Legislation brought before the Rhode Island General Assembly on Wednesday is meant to ease the road towards a settlement in the state's ongoing lawsuit against 38 Studios founder Curt Schilling and others involved with the company. The bill was proposed by the administration of Governor Chafee, who has personally been critical of Schilling's handling of the company as the drama unfolded.
The proposal, reported by The Providence Journal (via Polygon), invokes a portion of the state's general laws on court-approved settlements, which states that if a person has resolved a liability with the state in a good-faith settlement, it is "not liable for claims for contribution or equitable indemnity regarding matters addressed in the settlement." It applies this new language exclusively to the 38 Studios bond that was intended to create jobs in the state, likely as a measure to make sure other companies don't attempt to take advantage of the same deal.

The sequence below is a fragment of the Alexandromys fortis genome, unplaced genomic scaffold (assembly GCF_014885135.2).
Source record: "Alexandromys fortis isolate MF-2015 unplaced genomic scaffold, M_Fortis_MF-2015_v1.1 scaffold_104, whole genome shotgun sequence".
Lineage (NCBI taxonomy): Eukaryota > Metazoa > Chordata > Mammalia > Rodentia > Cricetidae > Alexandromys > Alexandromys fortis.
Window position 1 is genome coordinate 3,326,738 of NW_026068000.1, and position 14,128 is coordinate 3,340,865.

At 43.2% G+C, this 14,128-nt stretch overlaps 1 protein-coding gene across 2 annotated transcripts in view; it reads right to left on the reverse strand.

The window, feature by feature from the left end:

The bill is aimed at encouraging a settlement by making it more attractive for the defendants. House Judiciary Chairwoman Edith Ajello said, "The bill makes it clear that the credit to the non-settling defendants is limited to the amount of money paid by the settling defendants. It eliminates the uncertainty of determining what the percentage of fault is among all the defendants, which may not be determined for many years in the event of a jury trial."
This could bring a final resolution to the lawsuit against Schilling and 13 other defendants, which attempts to recoup a $75 million loan guarantee to the now defunct 38 Studios. The suit alleges fraud, negligence, and breach of fiduciary duty.
Most recently, Rhode Island held an auction to recoup funds by selling off 38 Studios property. Though the sales did raise $320,000 for a few properties on top of $1 million in office equipment, the rights to Kingdoms of Amalur and its spin-off MMO Project Copernicus went unsold. Rhode Island plans to speak individually to interested parties to negotiate a sale of those.